It is without question that for many of us, college costs a great deal of money. When you calculate tuition, books and housing, it can add up to amounts that make your head spin.
Since so many college students are struggling to make ends meet, you would assume that Linfield would try to help students out and not make the price of its snacks in the Catty Shack and other campus dining services so high.
When walking through the Catty Shack, it may seem more like an overpriced snack shop in Hawaii instead of a snack shop at a small, Oregon college. $3.29 for a travel-size toothpaste? Are they serious? Students could walk to Albertsons and get the same thing for $1.50. Not to mention students will be shelling out $5.99 at the Catty Shack for a box of Cheerios, Lucky Charms or Reeses Puffs cereal when they cost about $3.99 at Albertsons.
Also, since many students have declining balance dollars, it can be easy for students to simply swipe their card to purchase the overpriced items.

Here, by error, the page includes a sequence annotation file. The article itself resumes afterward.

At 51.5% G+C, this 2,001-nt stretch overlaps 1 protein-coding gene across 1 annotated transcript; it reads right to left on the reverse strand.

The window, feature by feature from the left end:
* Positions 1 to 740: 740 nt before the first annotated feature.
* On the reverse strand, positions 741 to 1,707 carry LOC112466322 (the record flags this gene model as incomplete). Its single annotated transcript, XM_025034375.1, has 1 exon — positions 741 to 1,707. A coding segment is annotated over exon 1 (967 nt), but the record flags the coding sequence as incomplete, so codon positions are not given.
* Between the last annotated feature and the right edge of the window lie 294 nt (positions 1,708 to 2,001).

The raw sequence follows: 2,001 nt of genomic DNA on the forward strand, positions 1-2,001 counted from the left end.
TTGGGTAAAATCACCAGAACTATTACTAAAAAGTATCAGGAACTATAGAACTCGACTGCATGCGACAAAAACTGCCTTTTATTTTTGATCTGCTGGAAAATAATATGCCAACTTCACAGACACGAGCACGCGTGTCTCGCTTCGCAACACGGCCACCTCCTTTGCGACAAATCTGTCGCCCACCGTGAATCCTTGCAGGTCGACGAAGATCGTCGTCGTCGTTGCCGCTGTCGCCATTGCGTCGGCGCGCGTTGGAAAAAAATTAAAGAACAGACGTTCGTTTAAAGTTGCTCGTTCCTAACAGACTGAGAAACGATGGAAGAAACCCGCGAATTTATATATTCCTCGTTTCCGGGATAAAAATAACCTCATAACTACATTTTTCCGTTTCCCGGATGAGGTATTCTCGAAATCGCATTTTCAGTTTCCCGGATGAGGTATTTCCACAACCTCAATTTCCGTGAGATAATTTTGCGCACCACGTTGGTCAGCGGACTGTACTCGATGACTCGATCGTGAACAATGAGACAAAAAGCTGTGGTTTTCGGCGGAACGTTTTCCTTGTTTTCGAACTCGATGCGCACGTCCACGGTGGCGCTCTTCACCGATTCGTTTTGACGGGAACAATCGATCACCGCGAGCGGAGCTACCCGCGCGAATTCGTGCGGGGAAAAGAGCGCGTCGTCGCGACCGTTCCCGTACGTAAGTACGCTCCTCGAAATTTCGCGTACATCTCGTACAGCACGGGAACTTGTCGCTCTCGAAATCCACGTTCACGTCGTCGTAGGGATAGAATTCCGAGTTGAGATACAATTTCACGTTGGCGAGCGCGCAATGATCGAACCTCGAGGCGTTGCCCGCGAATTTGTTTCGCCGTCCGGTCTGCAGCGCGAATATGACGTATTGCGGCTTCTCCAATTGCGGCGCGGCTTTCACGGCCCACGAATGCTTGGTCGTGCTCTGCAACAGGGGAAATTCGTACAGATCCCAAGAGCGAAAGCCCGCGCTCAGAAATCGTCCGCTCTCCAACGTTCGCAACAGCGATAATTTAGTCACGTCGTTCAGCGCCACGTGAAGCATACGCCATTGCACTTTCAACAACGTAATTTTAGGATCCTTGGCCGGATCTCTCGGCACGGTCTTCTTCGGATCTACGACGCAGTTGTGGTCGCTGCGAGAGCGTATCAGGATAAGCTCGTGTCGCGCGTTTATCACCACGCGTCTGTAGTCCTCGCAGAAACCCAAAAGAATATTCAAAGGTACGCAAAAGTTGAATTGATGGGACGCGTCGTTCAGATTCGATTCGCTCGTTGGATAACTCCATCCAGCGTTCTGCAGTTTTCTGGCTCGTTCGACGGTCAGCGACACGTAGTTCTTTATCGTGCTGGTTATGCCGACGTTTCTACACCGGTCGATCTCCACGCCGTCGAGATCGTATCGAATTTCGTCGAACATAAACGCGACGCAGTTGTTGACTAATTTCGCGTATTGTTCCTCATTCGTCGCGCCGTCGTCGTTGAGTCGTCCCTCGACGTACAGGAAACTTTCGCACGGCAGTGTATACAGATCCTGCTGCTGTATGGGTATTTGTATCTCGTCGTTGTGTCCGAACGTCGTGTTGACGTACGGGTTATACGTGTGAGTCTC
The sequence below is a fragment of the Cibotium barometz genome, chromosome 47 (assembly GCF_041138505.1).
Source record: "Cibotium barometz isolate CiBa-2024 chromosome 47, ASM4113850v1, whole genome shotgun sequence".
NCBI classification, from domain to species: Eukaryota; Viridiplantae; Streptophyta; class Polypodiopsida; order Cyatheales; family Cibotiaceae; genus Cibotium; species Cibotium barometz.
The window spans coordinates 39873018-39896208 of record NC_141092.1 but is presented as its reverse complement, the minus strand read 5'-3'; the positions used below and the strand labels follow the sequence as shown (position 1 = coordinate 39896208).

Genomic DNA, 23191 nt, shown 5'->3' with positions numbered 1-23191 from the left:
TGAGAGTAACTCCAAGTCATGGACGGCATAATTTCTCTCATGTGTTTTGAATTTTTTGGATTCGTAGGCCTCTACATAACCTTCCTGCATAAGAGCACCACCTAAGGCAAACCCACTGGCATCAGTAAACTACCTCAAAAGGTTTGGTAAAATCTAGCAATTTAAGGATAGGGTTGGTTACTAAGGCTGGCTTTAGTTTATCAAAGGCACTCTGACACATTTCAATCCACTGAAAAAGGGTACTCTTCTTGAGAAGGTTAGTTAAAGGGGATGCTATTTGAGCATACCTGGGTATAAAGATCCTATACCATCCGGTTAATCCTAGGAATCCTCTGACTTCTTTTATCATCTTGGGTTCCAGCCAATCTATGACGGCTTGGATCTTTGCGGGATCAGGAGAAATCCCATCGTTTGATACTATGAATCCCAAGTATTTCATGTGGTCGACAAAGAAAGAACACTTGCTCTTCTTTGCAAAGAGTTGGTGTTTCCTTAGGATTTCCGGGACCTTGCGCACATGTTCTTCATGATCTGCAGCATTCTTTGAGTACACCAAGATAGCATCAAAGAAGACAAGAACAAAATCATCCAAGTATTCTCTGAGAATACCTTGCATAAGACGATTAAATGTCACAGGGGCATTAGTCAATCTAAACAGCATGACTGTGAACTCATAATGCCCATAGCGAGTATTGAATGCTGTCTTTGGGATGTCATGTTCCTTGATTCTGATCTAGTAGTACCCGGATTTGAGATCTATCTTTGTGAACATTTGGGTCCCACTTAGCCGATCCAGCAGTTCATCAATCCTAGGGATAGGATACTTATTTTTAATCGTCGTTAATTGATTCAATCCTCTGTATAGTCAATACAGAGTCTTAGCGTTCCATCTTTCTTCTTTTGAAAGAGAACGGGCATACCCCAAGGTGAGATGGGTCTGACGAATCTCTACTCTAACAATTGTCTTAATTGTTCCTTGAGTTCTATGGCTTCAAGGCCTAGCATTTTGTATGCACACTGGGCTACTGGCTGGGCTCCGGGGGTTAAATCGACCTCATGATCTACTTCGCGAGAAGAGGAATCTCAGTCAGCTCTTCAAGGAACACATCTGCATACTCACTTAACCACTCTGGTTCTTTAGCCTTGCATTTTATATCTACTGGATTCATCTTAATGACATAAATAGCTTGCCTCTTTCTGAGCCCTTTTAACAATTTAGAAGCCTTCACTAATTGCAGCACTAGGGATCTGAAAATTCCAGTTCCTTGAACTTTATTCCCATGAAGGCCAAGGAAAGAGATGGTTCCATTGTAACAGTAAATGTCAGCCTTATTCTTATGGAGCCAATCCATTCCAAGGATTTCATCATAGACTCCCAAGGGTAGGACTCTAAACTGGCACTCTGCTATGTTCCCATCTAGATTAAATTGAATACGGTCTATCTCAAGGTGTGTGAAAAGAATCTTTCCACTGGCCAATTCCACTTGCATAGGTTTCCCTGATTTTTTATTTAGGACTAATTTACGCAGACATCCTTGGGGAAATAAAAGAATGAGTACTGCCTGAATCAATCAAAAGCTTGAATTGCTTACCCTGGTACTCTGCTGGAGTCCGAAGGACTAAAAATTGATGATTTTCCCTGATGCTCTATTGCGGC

It almost seems like the high prices in the Catty Shack are a way for the school or Sodexo to take advantage of young college students who are chained to the meal plan.
The college should be looking out for the best interests of the students and not just the best interests of Sodexo. It needs to stop.
We think that if the Catty Shack lowered its prices, then it would not only be helping students, but helping its own business, too. For example, if they brought the prices down just a tad, students would be more willing to spend their money at the Catty Shack as opposed to at outside stores.
Lowering prices at the Catty Shack will definitely make the store more college-budget friendly and a better overall experience for students.
-The Review Editorial Board